CORVALLIS, Ore. – Oregon State University faculty member Maureen Healy has been named 2007-08 fellow of the National Humanities Center. Healy is the first OSU professor to receive this recognition in the Center’s 30-year history.
Healy is an associate professor in the department of history at OSU. She is one of 37 fellows selected out of more than 400 applicants.
“The fellowship offers a rare chance to meet and work for a year with humanities faculty from all over the country,” Healy said. “I believe the Center is designed as kind of a hothouse for scholarly production. While each person is working quite intensely on his or her own research, the Center facilitates all sorts of interdisciplinary workshops and exchanges. This is pretty close to academic paradise.”
The fellowship is one of the most prestigious honors in the area of the humanities. The National Humanities Center, which is located in the Research Triangle Park of N.C., is a private independent institution for advanced study in the humanities. It was started in 1978 with support of the American Academy of Arts and Sciences and continues to operate in part from funding from the National Endowment for the Humanities.
“We have had only two people from Oregon in 30 years receive a fellowship to our Center,” said Kent Mullikin, deputy director of the Center. “It is a great pleasure to have Maureen Healy on our list for 2007-08.”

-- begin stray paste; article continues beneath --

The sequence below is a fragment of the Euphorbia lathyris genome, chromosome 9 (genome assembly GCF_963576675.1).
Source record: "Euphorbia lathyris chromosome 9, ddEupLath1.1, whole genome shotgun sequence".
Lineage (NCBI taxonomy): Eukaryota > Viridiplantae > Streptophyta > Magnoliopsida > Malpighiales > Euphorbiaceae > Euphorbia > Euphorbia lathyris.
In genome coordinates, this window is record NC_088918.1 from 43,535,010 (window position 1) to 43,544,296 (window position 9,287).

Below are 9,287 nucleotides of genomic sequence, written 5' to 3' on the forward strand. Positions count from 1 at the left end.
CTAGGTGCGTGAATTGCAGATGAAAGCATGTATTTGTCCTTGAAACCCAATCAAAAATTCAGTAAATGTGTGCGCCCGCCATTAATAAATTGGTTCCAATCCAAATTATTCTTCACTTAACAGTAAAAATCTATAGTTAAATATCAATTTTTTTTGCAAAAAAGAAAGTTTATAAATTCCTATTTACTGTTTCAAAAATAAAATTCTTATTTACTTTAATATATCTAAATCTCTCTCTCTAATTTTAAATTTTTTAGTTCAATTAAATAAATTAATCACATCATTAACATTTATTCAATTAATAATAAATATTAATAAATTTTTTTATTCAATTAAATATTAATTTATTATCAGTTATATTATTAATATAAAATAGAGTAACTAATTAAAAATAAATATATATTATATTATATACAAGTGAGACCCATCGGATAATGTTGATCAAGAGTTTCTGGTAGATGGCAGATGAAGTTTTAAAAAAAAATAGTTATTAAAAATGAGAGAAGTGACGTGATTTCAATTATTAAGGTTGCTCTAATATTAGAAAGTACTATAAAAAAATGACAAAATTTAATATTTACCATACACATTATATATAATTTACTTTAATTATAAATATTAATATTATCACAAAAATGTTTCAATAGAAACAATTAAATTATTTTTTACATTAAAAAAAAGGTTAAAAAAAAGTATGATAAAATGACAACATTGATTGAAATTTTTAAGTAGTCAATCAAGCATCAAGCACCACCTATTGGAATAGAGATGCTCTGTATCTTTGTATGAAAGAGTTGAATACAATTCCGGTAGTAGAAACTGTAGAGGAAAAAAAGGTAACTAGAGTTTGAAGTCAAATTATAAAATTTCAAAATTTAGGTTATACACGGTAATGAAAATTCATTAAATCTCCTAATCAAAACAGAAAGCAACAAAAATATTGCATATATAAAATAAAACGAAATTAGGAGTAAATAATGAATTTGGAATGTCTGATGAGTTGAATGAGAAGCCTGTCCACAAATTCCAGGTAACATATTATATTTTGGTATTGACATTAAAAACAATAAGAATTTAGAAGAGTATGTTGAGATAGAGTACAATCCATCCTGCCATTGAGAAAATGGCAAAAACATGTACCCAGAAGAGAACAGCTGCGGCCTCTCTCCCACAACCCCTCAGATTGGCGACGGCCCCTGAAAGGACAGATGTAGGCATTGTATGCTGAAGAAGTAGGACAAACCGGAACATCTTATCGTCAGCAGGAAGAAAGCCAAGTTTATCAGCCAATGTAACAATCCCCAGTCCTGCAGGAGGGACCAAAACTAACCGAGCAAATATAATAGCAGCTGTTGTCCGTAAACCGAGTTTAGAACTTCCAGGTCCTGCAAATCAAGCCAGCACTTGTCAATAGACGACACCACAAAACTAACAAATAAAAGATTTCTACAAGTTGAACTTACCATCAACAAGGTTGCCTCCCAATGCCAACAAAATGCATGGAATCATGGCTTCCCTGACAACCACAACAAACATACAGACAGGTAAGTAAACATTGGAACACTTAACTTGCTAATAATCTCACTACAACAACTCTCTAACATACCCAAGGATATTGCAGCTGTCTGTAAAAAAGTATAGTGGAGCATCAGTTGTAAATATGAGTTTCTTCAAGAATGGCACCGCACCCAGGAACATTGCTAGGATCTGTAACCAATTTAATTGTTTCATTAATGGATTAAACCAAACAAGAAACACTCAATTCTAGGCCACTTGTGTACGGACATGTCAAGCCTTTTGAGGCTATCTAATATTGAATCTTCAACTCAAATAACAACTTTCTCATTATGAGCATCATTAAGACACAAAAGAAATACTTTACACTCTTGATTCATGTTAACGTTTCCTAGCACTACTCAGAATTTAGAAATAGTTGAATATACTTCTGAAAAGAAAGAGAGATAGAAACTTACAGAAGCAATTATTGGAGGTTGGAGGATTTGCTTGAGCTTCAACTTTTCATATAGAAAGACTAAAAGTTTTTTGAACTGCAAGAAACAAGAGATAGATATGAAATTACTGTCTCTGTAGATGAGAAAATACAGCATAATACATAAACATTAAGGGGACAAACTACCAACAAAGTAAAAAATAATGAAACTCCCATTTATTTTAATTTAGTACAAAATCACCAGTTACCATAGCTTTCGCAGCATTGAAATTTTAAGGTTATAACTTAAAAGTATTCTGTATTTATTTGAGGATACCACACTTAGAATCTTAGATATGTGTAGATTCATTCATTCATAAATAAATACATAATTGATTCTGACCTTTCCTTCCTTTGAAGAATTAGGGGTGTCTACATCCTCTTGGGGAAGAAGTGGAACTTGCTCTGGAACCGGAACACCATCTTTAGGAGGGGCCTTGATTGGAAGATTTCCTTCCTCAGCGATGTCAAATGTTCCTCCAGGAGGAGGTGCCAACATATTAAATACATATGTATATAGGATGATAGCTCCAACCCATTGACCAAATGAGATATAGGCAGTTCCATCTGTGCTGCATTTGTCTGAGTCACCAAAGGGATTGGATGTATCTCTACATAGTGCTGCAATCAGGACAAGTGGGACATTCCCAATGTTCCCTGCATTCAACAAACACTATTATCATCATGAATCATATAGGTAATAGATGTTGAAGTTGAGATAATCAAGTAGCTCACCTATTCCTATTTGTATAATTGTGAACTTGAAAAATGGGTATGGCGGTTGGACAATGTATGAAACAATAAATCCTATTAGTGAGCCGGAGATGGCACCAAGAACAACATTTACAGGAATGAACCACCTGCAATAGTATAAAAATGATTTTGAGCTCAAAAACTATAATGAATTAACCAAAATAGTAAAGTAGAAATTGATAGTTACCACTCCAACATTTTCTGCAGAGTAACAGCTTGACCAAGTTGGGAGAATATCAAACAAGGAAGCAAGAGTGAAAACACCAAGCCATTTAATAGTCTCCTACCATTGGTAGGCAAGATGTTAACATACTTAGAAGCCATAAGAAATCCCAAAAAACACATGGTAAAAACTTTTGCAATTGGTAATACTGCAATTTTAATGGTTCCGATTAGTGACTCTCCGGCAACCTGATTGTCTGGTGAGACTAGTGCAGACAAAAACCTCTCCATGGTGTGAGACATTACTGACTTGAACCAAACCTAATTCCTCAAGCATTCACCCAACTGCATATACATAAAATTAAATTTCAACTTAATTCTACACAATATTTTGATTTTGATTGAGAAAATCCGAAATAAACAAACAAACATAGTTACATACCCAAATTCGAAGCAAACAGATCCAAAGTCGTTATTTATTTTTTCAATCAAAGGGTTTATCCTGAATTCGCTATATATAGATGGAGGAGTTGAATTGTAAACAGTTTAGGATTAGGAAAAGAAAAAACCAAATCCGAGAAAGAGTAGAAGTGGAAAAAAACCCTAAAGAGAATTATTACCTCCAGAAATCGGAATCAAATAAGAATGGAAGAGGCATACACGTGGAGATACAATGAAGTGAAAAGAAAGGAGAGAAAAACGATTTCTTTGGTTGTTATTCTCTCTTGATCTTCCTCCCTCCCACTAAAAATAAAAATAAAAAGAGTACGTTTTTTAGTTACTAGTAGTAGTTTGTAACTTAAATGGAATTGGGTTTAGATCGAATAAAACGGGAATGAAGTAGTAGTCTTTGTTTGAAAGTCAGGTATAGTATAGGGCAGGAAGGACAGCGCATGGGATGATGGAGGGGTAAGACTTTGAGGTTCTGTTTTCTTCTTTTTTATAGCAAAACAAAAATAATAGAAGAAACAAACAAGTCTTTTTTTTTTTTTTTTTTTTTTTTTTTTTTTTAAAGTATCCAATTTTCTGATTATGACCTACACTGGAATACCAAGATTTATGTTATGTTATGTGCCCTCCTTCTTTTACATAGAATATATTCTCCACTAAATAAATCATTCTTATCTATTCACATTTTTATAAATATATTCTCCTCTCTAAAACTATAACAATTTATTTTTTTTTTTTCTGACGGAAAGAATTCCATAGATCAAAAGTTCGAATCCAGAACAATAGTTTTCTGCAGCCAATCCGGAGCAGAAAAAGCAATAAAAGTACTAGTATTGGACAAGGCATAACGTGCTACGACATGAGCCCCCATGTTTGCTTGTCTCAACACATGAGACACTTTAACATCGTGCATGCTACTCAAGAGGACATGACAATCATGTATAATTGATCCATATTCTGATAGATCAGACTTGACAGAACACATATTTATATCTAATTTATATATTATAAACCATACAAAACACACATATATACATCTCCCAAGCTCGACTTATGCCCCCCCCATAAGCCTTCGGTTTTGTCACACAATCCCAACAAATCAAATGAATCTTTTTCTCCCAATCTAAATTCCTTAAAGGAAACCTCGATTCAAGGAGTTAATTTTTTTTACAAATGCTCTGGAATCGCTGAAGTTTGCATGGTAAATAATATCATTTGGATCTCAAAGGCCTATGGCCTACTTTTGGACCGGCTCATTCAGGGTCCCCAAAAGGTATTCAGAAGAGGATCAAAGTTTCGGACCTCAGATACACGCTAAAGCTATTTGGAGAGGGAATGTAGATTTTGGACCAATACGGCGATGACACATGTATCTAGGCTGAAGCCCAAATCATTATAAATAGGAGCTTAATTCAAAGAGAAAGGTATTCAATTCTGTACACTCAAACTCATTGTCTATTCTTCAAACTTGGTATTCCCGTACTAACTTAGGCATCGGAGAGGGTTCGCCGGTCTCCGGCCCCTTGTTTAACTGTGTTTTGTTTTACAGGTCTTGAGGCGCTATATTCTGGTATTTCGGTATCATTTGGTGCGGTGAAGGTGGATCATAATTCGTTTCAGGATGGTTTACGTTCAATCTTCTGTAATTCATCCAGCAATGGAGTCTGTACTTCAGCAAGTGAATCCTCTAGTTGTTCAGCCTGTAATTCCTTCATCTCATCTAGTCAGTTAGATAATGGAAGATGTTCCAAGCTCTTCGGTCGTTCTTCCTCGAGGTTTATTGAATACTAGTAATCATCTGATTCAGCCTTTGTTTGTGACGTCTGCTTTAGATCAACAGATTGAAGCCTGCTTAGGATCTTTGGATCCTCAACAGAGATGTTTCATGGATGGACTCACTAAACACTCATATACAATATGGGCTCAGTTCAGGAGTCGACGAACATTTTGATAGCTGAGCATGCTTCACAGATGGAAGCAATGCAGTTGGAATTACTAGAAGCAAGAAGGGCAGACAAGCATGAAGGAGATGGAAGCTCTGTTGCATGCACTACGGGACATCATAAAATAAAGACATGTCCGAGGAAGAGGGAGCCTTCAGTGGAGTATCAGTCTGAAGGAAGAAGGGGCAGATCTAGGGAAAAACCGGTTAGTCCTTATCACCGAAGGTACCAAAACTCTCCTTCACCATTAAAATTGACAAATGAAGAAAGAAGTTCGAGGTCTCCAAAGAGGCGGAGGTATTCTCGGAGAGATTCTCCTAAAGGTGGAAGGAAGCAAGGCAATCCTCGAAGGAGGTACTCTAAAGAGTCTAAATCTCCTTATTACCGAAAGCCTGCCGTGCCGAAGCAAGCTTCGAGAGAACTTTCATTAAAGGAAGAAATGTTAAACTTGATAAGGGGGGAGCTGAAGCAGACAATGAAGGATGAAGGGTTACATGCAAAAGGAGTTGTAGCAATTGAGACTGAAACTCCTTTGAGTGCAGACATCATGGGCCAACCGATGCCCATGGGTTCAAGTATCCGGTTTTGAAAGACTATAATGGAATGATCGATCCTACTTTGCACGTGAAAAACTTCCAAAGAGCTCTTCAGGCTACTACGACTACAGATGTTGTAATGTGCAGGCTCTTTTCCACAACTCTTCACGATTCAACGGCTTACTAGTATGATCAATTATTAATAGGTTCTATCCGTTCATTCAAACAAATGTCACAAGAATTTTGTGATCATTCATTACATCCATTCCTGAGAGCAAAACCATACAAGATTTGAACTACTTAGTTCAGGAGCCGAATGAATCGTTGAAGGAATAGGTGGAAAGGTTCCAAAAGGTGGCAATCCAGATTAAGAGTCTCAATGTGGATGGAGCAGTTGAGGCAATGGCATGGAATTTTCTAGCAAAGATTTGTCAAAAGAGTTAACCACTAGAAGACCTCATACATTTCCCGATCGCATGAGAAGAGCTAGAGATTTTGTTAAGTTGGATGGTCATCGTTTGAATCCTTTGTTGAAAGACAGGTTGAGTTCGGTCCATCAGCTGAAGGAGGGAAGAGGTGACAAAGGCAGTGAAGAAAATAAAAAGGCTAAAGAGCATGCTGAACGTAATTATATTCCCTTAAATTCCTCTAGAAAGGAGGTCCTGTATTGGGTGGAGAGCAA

Healy’s research focuses on the social and cultural history of central Europe. Her first book, “Vienna and the Fall of Habsburg Empire: Total War and Everyday Life in World War I,” (Cambridge University Press, 2004) was awarded the 2005 Herbert Baxter Adams Prize from the American Historical Association.
During Healy’s stay at the National Humanities Center, she will be working on her second book, titled ““At the Gates of Western Civilization: Islam and the Turks in Central European Historical Memory.”
The book will examine the long cultural afterlife of the 1683 siege of Vienna in which Habsburg and allied troops defeated Ottoman forces. The siege is used as a starting point for understanding Austrian and German relations with Ottomans and Turks in the 19th and 20th centuries. The book examines the ways that central Europeans have re-written the siege story in modern times to support Habsburg patriotism, Austrian republicanism, Polish nationalism of the 19th century, German nationalism of the 20th century, Turkish membership in the European Union, and post-1960 scares about Muslim immigration to central Europe.